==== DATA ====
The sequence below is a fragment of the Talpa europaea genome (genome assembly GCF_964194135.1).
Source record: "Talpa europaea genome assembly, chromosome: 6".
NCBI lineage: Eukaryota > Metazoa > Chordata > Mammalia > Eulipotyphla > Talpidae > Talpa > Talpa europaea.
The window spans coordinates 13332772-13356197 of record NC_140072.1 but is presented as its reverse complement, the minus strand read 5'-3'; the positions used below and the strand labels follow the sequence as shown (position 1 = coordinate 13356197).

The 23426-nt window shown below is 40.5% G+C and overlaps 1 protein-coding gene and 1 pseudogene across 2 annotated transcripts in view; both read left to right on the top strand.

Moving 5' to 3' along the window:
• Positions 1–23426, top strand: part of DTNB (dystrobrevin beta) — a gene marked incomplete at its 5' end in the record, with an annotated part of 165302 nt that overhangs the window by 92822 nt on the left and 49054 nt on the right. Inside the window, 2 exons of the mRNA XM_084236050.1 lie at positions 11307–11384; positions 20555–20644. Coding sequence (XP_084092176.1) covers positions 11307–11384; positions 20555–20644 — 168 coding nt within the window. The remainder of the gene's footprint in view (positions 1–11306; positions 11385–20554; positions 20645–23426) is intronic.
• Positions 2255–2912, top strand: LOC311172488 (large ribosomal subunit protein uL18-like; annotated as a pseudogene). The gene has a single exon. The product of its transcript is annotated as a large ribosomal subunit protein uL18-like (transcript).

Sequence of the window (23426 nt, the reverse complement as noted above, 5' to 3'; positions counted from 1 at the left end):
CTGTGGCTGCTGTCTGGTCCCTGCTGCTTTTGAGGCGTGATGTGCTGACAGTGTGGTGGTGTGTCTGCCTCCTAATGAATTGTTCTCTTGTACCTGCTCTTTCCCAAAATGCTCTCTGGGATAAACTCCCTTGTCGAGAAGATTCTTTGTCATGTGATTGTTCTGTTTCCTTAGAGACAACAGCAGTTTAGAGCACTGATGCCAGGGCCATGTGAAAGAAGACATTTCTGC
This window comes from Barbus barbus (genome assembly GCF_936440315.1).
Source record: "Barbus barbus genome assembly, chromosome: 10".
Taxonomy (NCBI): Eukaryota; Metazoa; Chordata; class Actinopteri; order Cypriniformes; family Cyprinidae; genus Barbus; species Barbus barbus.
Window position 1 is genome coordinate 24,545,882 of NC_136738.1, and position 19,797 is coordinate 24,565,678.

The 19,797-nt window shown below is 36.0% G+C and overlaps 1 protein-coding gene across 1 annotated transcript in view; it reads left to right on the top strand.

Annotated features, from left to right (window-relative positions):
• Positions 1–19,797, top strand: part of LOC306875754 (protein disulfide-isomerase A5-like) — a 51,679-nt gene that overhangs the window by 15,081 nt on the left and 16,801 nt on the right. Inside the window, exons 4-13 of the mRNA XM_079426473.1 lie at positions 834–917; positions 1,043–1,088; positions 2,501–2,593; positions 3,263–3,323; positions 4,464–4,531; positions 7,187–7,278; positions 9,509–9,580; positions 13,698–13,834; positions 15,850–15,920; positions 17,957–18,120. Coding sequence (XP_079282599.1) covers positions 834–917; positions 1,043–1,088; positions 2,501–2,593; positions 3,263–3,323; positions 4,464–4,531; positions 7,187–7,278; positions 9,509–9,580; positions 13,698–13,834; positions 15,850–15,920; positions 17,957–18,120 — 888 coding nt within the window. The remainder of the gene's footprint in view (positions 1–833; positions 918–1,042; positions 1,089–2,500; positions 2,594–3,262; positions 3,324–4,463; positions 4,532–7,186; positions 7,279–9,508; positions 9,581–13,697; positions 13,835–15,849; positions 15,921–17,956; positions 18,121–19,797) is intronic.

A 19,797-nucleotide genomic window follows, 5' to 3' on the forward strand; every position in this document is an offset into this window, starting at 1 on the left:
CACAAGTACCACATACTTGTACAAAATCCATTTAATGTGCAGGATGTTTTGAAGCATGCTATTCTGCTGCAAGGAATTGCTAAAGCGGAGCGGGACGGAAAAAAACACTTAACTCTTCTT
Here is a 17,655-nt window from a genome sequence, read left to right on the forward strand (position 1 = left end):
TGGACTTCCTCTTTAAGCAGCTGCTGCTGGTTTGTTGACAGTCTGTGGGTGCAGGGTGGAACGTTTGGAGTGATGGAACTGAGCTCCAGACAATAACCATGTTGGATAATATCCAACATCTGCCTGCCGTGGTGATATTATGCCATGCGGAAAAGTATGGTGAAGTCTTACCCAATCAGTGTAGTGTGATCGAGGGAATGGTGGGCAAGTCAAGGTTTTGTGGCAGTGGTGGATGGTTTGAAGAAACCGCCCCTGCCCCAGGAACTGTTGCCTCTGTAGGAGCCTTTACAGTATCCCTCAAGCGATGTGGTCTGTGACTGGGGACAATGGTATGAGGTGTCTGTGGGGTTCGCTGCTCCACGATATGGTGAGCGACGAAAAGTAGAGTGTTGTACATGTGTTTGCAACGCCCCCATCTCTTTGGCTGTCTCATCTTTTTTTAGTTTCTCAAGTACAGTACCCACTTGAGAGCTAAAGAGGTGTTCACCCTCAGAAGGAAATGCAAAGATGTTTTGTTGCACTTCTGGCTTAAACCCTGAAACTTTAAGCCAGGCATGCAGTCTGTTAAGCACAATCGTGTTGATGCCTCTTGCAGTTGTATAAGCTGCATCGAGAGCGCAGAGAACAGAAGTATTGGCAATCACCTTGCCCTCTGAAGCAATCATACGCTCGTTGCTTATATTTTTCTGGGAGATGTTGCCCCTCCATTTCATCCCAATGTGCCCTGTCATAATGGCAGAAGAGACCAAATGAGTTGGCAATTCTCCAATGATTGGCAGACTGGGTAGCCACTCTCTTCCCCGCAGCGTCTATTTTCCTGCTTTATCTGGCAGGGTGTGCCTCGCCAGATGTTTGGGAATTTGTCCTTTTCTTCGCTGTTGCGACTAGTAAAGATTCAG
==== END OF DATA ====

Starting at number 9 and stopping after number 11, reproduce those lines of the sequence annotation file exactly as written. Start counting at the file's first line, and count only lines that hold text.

Sequence of the window (23426 nt, the reverse complement as noted above, 5' to 3'; positions counted from 1 at the left end):
CTGTGGCTGCTGTCTGGTCCCTGCTGCTTTTGAGGCGTGATGTGCTGACAGTGTGGTGGTGTGTCTGCCTCCTAATGAATTGTTCTCTTGTACCTGCTCTTTCCCAAAATGCTCTCTGGGATAAACTCCCTTGTCGAGAAGATTCTTTGTCATGTGATTGTTCTGTTTCCTTAGAGACAACAGCAGTTTAGAGCACTGATGCCAGGGCCATGTGAAAGAAGACATTTCTGC
This window comes from Barbus barbus (genome assembly GCF_936440315.1).